The Filipino word “tayo” (‘we’ in English) connotes community, belongingness, and involvement. Picture people being together rather than alone. Partner it up with a vision, say, nation-building, and “tayo” levels up to a promise of building together towards one goal without leaving anyone behind. This is the vision of the Ten Accomplished Youth Organizations (TAYO) Awards, a dream shared by youth organizations across the nation whose stories of inspiration and passion are worth celebrating.
The Tobog Youth Organization (TYO) from Oas, Albay is one such group. The TYO members remodeled and refurbished their local day care center not only to engage and motivate kindergarteners to attend and learn at school, but also to give back to the institution that molded them during their formative years.
Another organization that sees great potential in the next generation is the University of the Philippines Academic League of Chemical Engineering Students (UP ALCHEMES). Their annual project gathers high school students across the nation for a research fair that aims to inspire them to pursue careers in research.
Youth Sports Advocacy (YSA) believes that one can be an agent of change while doing what he does best. These varsity athletes host sports clinics for children in Tandang Sora, Quezon City. They aim not just to teach kids athletic skills and techniques, but also to build values such as discipline, teamwork and camaraderie.
Budding entrepreneurs of Youth Entrepreneurship and Cooperativism in School, a student organization at Bayugan National High School, run a school supplies store that has earned enough to send one of their members through college, and build an office and a laboratory center at the school. Now, plans to purchase sewing machines for the school’s Technology & Livelihood Education Department is in the works.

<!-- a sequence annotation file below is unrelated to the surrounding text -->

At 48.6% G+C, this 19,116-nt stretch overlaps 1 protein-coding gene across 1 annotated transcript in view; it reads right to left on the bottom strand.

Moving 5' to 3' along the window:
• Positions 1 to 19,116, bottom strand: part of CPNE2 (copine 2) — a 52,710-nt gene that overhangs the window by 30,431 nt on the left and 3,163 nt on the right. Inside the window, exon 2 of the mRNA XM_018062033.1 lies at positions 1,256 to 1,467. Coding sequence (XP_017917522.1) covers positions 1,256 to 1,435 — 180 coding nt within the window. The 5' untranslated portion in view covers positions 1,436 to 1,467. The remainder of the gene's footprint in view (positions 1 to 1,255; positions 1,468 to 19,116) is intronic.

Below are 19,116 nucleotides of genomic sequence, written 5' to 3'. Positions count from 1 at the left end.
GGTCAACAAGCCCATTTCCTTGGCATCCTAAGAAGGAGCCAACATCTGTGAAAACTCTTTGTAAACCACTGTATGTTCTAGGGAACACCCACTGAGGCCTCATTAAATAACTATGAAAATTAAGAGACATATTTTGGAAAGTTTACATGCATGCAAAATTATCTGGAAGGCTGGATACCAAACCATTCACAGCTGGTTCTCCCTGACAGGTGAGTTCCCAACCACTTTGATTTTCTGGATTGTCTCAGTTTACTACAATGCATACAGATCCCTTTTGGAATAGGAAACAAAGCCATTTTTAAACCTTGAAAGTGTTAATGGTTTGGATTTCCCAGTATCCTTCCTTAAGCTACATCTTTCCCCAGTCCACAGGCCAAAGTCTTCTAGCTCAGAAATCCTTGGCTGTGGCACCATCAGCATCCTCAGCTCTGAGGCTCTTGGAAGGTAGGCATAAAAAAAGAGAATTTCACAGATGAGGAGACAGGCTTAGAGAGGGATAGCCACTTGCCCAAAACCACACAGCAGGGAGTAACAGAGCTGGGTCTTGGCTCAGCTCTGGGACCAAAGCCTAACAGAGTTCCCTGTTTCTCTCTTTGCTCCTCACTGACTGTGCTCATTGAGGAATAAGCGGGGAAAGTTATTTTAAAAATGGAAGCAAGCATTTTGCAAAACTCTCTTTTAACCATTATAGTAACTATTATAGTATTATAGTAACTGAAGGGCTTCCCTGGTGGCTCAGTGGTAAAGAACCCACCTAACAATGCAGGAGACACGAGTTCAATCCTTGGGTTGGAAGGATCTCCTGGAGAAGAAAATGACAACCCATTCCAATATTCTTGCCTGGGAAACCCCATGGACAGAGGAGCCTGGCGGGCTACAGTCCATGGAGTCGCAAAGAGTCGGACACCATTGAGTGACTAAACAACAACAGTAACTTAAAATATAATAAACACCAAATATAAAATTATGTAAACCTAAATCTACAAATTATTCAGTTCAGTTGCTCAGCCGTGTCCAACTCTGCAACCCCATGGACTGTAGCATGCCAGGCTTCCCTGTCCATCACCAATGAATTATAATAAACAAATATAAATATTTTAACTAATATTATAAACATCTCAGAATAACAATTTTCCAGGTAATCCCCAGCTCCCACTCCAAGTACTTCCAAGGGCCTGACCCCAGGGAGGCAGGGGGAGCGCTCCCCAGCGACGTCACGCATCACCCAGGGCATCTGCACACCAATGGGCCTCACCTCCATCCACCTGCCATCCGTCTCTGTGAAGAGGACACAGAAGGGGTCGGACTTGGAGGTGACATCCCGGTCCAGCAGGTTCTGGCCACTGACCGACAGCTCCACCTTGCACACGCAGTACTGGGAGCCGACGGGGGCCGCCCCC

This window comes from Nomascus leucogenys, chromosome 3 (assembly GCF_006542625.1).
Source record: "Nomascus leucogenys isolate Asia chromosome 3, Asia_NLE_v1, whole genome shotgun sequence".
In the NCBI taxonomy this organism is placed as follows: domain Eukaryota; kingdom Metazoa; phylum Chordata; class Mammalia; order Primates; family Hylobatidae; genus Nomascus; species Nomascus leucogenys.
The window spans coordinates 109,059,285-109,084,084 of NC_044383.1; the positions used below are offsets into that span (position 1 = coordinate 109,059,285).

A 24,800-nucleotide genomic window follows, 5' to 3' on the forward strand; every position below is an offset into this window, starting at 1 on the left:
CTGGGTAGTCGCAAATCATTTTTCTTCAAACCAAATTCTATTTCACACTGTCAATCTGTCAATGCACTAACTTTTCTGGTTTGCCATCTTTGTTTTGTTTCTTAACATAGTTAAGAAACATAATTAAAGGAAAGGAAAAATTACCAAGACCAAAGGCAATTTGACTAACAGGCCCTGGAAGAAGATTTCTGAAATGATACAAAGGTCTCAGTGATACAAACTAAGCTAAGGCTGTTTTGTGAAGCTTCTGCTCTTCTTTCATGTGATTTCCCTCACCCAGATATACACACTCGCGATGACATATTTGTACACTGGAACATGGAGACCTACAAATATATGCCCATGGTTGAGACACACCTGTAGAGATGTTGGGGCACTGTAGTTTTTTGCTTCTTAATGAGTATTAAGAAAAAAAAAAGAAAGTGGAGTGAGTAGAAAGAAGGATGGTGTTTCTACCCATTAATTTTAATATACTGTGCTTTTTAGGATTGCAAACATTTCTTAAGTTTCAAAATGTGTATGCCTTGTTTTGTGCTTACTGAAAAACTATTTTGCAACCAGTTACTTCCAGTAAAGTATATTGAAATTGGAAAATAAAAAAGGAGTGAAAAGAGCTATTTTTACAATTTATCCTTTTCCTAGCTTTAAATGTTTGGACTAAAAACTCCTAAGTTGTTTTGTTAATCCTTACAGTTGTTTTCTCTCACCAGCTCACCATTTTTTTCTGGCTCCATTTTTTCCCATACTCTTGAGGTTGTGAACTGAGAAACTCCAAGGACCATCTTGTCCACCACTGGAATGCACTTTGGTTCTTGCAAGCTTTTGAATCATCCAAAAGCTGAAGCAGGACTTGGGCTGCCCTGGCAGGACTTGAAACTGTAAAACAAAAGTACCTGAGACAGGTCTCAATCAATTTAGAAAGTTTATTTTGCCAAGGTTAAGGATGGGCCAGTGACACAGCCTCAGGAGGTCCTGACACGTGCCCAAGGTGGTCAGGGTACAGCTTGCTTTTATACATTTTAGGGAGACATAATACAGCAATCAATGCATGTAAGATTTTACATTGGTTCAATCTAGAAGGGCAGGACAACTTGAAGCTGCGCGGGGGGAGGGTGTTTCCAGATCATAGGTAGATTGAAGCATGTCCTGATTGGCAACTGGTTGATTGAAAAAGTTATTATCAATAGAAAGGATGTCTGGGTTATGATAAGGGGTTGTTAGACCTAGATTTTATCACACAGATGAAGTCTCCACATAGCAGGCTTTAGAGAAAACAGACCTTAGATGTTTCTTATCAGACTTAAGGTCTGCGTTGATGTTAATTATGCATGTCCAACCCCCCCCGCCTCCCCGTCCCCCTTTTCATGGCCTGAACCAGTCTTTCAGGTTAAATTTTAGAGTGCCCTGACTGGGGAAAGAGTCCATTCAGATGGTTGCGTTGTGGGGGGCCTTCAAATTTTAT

Living up to their group’s name, Keep Hope Alive, youth from Mansalay, Oriental Mindoro have risked walking the extra mile to deliver basic services and educate Mangyan communities on basic literacy, health, environmental awareness, youth and community empowerment, and cultural preservation.
Values formation is at the core of the work of I am Making a Difference (I am MAD) from Mandaluyong, Metro Manila. Through dynamic activities, I am MAD members are able to inspire children to reach for their dreams, to be responsible citizens who love God, others, the environment, and the country.
Students of the University of San Jose – Recoletos School of Law and Community Enrichment from Cebu City put a positive spin on jail time by providing paralegal assistance for indigent detainees at the Mandaue City Jail.
Three organizations have taken different approaches to provide solutions to environmental issues. Students at the Environmental and Climate Research Institute – De La Salle Araneta University conducted risk assessment studies and installed a solar-powered ultrasonic flood detecting system in Tarlac. To protect the forests in the mountainside Rizal province, the Tanay Mountaineers teach community members how to produce charcoal briquettes as an alternative to cutting trees for charcoal. Kanlaon Theater Guild members educate communities on climate change and disaster preparedness through theatrical performances.
This year’s Coke Barkada Awardee, Youth Working for Change from Basilan in Mindanao shares Coca-Cola Foundation’s passion for water access. Despite security threats, challenging terrain, and limited financial capacity, the group worked bring to potable water to upland communities in the province. The group has provided potable water to almost 100 households in the villages of Limbo-Upas and Atong-Atong, in the municipalities of Tipo-Tipo and Lantawan respectively.
These young Filipinos are beacons of light in these challenging times. Marching in different rhythms but all in the same direction, they give us hope that the Philippines will indeed be a better place for generations to come.
Ten Accomplished Youth Organizations (TAYO) is an annual search for Filipino youth organizations with outstanding work in their schools and communities. It is co-presented by the TAYO Awards Foundation and Coca-Cola Foundation Philippines.
The Japanese were dropping bombs from airplanes across Pili, Camarines Sur, the people from the city fled the plains and went to different areas to save themselves, to save their families.CONTINUE READING
"We had no water here." That's what Aling (Mrs.) Candelaria Canipos, a mother of six, told me when I asked her how she used to live.CONTINUE READING
In the mountainous area of Benguet, the Taba-ao community suffers from frequent water shortages, as the region’s water system is vulnerable to natural disasters. In the past, students had to fetch water from their homes or a nearby river (that dries up during the summer) for their daily needs.CONTINUE READING